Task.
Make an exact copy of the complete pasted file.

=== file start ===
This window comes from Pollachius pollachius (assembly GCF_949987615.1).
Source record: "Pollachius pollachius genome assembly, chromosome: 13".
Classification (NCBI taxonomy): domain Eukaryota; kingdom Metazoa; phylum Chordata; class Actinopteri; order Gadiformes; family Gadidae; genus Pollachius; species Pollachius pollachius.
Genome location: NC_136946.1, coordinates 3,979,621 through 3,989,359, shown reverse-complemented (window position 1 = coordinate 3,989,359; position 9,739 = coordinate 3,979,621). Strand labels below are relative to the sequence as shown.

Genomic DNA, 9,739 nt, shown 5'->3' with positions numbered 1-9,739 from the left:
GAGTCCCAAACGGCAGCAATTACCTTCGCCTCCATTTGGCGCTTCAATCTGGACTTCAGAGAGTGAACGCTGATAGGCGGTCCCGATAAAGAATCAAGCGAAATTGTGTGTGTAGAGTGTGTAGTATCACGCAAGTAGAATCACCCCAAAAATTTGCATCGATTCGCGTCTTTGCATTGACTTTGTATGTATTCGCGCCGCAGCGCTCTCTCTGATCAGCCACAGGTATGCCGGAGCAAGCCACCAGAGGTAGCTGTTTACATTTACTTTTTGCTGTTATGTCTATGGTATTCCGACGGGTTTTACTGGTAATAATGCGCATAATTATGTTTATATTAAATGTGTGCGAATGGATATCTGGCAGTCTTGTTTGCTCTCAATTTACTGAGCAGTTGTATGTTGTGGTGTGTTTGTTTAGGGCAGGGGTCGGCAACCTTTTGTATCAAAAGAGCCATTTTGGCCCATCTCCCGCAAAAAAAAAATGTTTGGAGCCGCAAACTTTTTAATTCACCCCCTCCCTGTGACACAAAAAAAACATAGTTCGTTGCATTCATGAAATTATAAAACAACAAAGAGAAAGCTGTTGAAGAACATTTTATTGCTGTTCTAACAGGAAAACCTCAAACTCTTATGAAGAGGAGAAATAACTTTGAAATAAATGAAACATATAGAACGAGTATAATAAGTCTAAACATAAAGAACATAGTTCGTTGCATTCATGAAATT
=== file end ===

This window comes from Pollachius pollachius (assembly GCF_949987615.1).
Source record: "Pollachius pollachius genome assembly, chromosome: 13".
Classification (NCBI taxonomy): domain Eukaryota; kingdom Metazoa; phylum Chordata; class Actinopteri; order Gadiformes; family Gadidae; genus Pollachius; species Pollachius pollachius.
Genome location: NC_136946.1, coordinates 3,979,621 through 3,989,359, shown reverse-complemented (window position 1 = coordinate 3,989,359; position 9,739 = coordinate 3,979,621). Strand labels below are relative to the sequence as shown.

Genomic DNA, 9,739 nt, shown 5'->3' with positions numbered 1-9,739 from the left:
GAGTCCCAAACGGCAGCAATTACCTTCGCCTCCATTTGGCGCTTCAATCTGGACTTCAGAGAGTGAACGCTGATAGGCGGTCCCGATAAAGAATCAAGCGAAATTGTGTGTGTAGAGTGTGTAGTATCACGCAAGTAGAATCACCCCAAAAATTTGCATCGATTCGCGTCTTTGCATTGACTTTGTATGTATTCGCGCCGCAGCGCTCTCTCTGATCAGCCACAGGTATGCCGGAGCAAGCCACCAGAGGTAGCTGTTTACATTTACTTTTTGCTGTTATGTCTATGGTATTCCGACGGGTTTTACTGGTAATAATGCGCATAATTATGTTTATATTAAATGTGTGCGAATGGATATCTGGCAGTCTTGTTTGCTCTCAATTTACTGAGCAGTTGTATGTTGTGGTGTGTTTGTTTAGGGCAGGGGTCGGCAACCTTTTGTATCAAAAGAGCCATTTTGGCCCATCTCCCGCAAAAAAAAAATGTTTGGAGCCGCAAACTTTTTAATTCACCCCCTCCCTGTGACACAAAAAAAACATAGTTCGTTGCATTCATGAAATTATAAAACAACAAAGAGAAAGCTGTTGAAGAACATTTTATTGCTGTTCTAACAGGAAAACCTCAAACTCTTATGAAGAGGAGAAATAACTTTGAAATAAATGAAACATATAGAACGAGTATAATAAGTCTAAACATAAAGAACATAGTTCGTTGCATTCATGAAATT